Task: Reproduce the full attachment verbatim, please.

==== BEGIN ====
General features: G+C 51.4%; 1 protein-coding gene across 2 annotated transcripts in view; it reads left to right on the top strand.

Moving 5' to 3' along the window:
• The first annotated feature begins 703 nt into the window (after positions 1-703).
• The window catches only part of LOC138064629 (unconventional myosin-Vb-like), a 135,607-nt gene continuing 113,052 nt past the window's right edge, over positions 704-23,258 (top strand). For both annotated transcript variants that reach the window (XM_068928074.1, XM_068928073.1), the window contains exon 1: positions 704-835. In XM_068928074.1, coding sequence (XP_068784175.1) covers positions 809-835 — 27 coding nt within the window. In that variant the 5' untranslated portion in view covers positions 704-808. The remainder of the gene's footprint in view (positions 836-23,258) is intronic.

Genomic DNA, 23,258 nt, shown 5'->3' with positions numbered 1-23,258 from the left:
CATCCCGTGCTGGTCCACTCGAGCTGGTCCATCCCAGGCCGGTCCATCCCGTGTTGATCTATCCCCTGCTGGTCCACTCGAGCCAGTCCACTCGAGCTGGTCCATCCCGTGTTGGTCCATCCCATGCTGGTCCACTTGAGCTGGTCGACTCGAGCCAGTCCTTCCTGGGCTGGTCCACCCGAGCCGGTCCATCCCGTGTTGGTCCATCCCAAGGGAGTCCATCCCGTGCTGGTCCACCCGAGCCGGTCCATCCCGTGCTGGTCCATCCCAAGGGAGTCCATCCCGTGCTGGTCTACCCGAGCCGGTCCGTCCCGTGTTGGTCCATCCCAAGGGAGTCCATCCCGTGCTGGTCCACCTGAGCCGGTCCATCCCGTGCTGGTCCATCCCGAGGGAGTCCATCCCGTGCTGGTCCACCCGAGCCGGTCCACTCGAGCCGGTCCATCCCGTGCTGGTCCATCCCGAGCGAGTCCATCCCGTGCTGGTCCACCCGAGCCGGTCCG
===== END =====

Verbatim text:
General features: G+C 51.4%; 1 protein-coding gene across 2 annotated transcripts in view; it reads left to right on the top strand.

Moving 5' to 3' along the window:
• The first annotated feature begins 703 nt into the window (after positions 1-703).
• The window catches only part of LOC138064629 (unconventional myosin-Vb-like), a 135,607-nt gene continuing 113,052 nt past the window's right edge, over positions 704-23,258 (top strand). For both annotated transcript variants that reach the window (XM_068928074.1, XM_068928073.1), the window contains exon 1: positions 704-835. In XM_068928074.1, coding sequence (XP_068784175.1) covers positions 809-835 — 27 coding nt within the window. In that variant the 5' untranslated portion in view covers positions 704-808. The remainder of the gene's footprint in view (positions 836-23,258) is intronic.

Genomic DNA, 23,258 nt, shown 5'->3' with positions numbered 1-23,258 from the left:
CATCCCGTGCTGGTCCACTCGAGCTGGTCCATCCCAGGCCGGTCCATCCCGTGTTGATCTATCCCCTGCTGGTCCACTCGAGCCAGTCCACTCGAGCTGGTCCATCCCGTGTTGGTCCATCCCATGCTGGTCCACTTGAGCTGGTCGACTCGAGCCAGTCCTTCCTGGGCTGGTCCACCCGAGCCGGTCCATCCCGTGTTGGTCCATCCCAAGGGAGTCCATCCCGTGCTGGTCCACCCGAGCCGGTCCATCCCGTGCTGGTCCATCCCAAGGGAGTCCATCCCGTGCTGGTCTACCCGAGCCGGTCCGTCCCGTGTTGGTCCATCCCAAGGGAGTCCATCCCGTGCTGGTCCACCTGAGCCGGTCCATCCCGTGCTGGTCCATCCCGAGGGAGTCCATCCCGTGCTGGTCCACCCGAGCCGGTCCACTCGAGCCGGTCCATCCCGTGCTGGTCCATCCCGAGCGAGTCCATCCCGTGCTGGTCCACCCGAGCCGGTCCG